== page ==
By, Steve Taddie, Peter Mueller, & the HC Investment Committee
Many forces converged in investment markets during the third quarter of 2023. Major economic issues included the omnipresent rhetoric/action of the central banks, rising oil/commodity prices, and higher long-term interest rates (10-year US Treasury). Higher long-term rates reflect the anticipation that the Fed will keep monetary policy tight for longer to effectively combat inflation, coupled with market concerns related to growing national debt levels. Adding to these pressures included another budget showdown, union “strike” efforts to secure higher pay rates and the pending resumption of student school loan payments. The latter impacts the direction and amount of disposable consumer spending, which is the backbone of the US economy. It has been a lot for markets to digest…
Globally, central banks are divided on monetary policy, with some banks lowering interest rates and others raising rates. The US and the EU are collectively signaling that they are at the top of their respective rate-tightening programs, with the US at 5.50% and the EU at 4.0%. At present, the combination of a rising Fed funds rate (short-term lending rate) and a falling US inflation rate creates a positive inflation-adjusted (real) interest rate here at home and a negative real interest rate in Europe. The real rate for the Fed funds rate is about +1.75% and will likely trend toward 2.00% by year-end, the most restrictive monetary policy stance in the US since 2007. In addition, the Fed shrunk its balance sheet by about $1 trillion, a much larger percentage reduction than the 2018-2019 tapering. The Fed is expected to continue shrinking its balance sheet through 2025, and the next $1 trillion will likely be tougher to shed than the first, as the US government will increase borrowing at a faster rate.
The budget showdown always consists of more grandstanding and partisanship than substance. We have been here so many times in the past, that the risk of shutdown appears to have minimal impact on markets. Historically, in the week leading up to a shutdown, markets have reacted negatively, only to rebound during the shutdown. The longer a shutdown continues, the less economic data becomes available, and the less reliable and accurate the data becomes. Given the current dysfunction in Congress, we may see this again in mid-November when the current short-term funding agreement expires.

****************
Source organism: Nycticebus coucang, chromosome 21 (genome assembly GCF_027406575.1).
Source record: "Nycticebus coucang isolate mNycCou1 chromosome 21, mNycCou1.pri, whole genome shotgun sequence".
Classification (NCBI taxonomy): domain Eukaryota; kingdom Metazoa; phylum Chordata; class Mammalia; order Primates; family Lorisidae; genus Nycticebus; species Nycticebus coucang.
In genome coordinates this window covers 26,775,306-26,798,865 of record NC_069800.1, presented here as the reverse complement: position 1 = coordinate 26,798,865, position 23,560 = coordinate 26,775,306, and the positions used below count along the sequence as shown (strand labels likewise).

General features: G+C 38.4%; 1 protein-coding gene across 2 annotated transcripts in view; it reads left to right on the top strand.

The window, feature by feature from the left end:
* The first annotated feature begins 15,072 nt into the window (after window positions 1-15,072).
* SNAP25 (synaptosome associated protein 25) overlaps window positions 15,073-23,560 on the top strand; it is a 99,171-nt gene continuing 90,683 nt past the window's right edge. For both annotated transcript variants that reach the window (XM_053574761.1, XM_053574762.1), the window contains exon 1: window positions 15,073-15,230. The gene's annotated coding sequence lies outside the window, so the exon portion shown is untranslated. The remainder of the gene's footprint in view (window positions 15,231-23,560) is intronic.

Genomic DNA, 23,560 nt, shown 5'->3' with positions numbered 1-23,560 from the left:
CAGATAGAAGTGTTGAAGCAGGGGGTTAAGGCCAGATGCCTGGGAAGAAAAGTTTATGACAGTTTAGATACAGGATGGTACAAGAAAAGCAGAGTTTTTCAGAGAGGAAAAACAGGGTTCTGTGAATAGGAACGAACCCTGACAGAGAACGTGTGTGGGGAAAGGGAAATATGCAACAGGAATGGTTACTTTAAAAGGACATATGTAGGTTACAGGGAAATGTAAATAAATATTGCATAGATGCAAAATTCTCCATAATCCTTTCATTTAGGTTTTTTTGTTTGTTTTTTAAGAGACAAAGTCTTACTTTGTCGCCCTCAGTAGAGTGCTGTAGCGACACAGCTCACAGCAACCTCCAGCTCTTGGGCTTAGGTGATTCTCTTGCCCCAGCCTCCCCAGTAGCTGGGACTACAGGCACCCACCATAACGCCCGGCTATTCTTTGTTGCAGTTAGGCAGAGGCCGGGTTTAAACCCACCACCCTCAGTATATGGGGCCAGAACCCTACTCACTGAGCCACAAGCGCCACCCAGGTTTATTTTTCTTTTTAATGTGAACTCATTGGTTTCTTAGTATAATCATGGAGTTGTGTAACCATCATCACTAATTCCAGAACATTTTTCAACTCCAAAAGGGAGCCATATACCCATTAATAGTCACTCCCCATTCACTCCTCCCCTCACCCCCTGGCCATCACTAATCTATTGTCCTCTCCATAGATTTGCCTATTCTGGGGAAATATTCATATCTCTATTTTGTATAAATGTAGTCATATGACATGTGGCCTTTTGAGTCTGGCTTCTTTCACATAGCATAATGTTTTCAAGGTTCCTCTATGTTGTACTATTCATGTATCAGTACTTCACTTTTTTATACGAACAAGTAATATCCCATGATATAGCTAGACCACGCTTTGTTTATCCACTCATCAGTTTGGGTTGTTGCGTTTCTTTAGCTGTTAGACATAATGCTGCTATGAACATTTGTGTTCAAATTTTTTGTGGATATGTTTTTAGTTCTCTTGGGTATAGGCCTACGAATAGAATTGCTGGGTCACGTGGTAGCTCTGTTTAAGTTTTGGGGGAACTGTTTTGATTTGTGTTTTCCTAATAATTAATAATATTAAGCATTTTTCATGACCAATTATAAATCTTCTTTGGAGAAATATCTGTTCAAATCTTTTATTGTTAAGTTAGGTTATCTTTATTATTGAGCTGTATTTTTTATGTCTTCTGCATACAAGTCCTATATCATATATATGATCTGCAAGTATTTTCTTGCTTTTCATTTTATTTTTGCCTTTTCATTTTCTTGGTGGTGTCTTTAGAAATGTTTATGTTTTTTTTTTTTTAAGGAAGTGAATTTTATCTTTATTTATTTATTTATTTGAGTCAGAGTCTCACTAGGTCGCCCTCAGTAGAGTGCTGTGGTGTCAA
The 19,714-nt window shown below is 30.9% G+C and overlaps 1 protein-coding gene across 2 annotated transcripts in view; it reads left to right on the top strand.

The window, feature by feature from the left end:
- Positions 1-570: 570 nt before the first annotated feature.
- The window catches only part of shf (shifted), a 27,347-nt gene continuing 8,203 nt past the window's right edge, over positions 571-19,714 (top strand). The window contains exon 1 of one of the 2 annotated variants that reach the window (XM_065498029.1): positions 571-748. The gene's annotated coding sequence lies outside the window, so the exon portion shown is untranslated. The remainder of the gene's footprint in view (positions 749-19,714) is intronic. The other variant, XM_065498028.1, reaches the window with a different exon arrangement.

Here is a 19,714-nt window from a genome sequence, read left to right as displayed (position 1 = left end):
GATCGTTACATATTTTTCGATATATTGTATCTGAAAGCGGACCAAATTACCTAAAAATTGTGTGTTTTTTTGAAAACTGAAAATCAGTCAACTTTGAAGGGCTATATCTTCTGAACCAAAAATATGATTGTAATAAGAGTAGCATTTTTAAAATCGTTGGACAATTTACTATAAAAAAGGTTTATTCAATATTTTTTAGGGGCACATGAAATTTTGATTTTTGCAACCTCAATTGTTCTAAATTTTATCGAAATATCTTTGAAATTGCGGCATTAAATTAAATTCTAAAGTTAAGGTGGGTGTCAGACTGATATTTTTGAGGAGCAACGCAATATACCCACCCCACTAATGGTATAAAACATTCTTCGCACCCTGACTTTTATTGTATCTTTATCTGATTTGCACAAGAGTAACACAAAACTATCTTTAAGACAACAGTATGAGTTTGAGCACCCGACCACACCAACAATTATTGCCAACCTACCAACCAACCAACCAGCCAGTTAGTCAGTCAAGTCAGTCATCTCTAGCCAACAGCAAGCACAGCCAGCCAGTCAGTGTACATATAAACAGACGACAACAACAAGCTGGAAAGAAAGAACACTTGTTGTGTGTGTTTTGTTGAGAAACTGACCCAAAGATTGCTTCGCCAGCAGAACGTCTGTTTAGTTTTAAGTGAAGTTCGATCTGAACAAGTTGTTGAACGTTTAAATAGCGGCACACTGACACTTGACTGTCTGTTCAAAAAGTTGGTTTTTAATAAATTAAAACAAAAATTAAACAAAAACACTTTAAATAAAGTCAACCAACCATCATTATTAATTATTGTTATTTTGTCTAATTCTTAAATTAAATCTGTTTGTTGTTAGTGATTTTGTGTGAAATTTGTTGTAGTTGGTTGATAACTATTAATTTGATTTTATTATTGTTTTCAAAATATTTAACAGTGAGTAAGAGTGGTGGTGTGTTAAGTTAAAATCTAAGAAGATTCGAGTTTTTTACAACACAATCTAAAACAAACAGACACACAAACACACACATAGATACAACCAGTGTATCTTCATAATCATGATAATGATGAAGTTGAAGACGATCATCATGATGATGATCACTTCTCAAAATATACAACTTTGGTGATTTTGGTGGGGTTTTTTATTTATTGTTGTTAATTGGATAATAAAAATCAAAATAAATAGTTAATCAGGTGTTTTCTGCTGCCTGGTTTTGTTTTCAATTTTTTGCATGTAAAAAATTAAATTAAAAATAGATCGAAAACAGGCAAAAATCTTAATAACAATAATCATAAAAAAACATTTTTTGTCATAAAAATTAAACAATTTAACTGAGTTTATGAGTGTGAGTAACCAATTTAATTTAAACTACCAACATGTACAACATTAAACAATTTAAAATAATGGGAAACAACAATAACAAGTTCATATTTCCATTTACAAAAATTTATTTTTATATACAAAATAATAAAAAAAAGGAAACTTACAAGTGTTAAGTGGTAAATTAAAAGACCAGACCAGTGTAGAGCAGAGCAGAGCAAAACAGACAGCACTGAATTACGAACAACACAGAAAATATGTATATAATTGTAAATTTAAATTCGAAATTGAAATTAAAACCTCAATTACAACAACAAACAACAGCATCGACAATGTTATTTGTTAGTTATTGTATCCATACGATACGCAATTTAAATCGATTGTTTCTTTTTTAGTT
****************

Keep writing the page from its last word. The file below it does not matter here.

The auto workers union’s push for higher wages and benefits led to strikes, which negatively impact the US economy. The ripple effect of a slowdown in auto production results in estimates between -0.05% and -0.10% negative impact on economic activity (as measured by GDP) for each week on strike. Historically, the economy tends to rebound quickly from strike-related GDP slowdowns, but the longer a strike or strikes last, the longer the recovery period.
Oil prices rose from $70 to about $90/barrel since mid-summer, translating to higher prices at the pumps and with combined higher commodity prices, slightly higher production costs. Energy price increases tend to cause a redistribution of retail spending, reducing overall economic activity.
With student loan payments restarting October 1, the $1.7 trillion of outstanding student debt is estimated to equate to $100 billion in loan payments. With these payments coming out of US consumer pockets, a redistribution of retail sales and a reduction in retail sales is inevitable.
The third quarter was challenging for investment markets. Commercial real estate, which serves as an anchor for other non-residential real estate investments, continues to face pressure, as office space demand has not recovered at the expected pace, resulting in some regions doing much worse than others.
In the bond market, interest rates rose about ¾ of 1% , taking the 10-year US Treasury yield to about 4.60%, the highest since 2007. The increase lowered bond prices a notch, but having a higher base rate on US Treasuries makes it harder to experience a significant interest rate induced loss on bond investments going forward.
The US stock market broke below the price support levels of its recent uptrend, with valuation compression serving as the behind-the-scenes culprit. For the quarter, stocks rose nicely in July, but the crosscurrents of the last two months pushed markets lower, finishing down about 3.6%. The drop below price support levels suggests that it may take some time for the market to regain its footing. On the upside, the lower market levels experienced during the third quarter helped reset investment expectations, which may lead to the market forming a new base to support the next advance. Furthermore, we are closing out the weakest seasonal part of the year and moving into the strongest (November to December).
While the current geopolitical and economic situation remains challenging, the market may be able to refocus on corporate earnings and other fundamentals that can help transition to a brighter economic and market picture into year end. Of course, this outlook is only viewed through an economic, market, and earnings lens. Geopolitical stress, violence, and suffering permeate the globe. We pray for humanity, that we may collectively rid the world of evil and move toward peace, cooperation, and community, aspirations of light and hope to strive for.
All the best,
Stephen J. Taddie, CBE® CFM
Peter Mueller, MBA, CFP®
For a downloadable version of this quarterly commentary click here.
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